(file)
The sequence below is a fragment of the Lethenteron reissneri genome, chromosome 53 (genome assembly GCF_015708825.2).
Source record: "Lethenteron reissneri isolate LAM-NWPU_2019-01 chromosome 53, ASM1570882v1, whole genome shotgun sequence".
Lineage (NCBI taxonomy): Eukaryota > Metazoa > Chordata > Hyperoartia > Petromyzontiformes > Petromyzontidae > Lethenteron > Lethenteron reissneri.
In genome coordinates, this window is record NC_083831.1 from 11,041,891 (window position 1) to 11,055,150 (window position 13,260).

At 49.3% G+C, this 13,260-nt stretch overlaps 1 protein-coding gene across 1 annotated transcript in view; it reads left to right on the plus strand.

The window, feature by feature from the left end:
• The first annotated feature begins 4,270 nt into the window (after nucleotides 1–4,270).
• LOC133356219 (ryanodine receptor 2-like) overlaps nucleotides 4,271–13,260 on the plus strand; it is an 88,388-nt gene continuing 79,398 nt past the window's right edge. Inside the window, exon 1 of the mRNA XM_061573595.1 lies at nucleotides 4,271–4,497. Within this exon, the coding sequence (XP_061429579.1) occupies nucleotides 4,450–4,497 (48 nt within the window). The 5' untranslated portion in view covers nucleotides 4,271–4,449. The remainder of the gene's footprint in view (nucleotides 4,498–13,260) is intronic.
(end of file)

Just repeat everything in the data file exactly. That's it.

The sequence below is a fragment of the Lethenteron reissneri genome, chromosome 53 (genome assembly GCF_015708825.2).
Source record: "Lethenteron reissneri isolate LAM-NWPU_2019-01 chromosome 53, ASM1570882v1, whole genome shotgun sequence".
Lineage (NCBI taxonomy): Eukaryota > Metazoa > Chordata > Hyperoartia > Petromyzontiformes > Petromyzontidae > Lethenteron > Lethenteron reissneri.
In genome coordinates, this window is record NC_083831.1 from 11,041,891 (window position 1) to 11,055,150 (window position 13,260).

At 49.3% G+C, this 13,260-nt stretch overlaps 1 protein-coding gene across 1 annotated transcript in view; it reads left to right on the plus strand.

The window, feature by feature from the left end:
• The first annotated feature begins 4,270 nt into the window (after nucleotides 1–4,270).
• LOC133356219 (ryanodine receptor 2-like) overlaps nucleotides 4,271–13,260 on the plus strand; it is an 88,388-nt gene continuing 79,398 nt past the window's right edge. Inside the window, exon 1 of the mRNA XM_061573595.1 lies at nucleotides 4,271–4,497. Within this exon, the coding sequence (XP_061429579.1) occupies nucleotides 4,450–4,497 (48 nt within the window). The 5' untranslated portion in view covers nucleotides 4,271–4,449. The remainder of the gene's footprint in view (nucleotides 4,498–13,260) is intronic.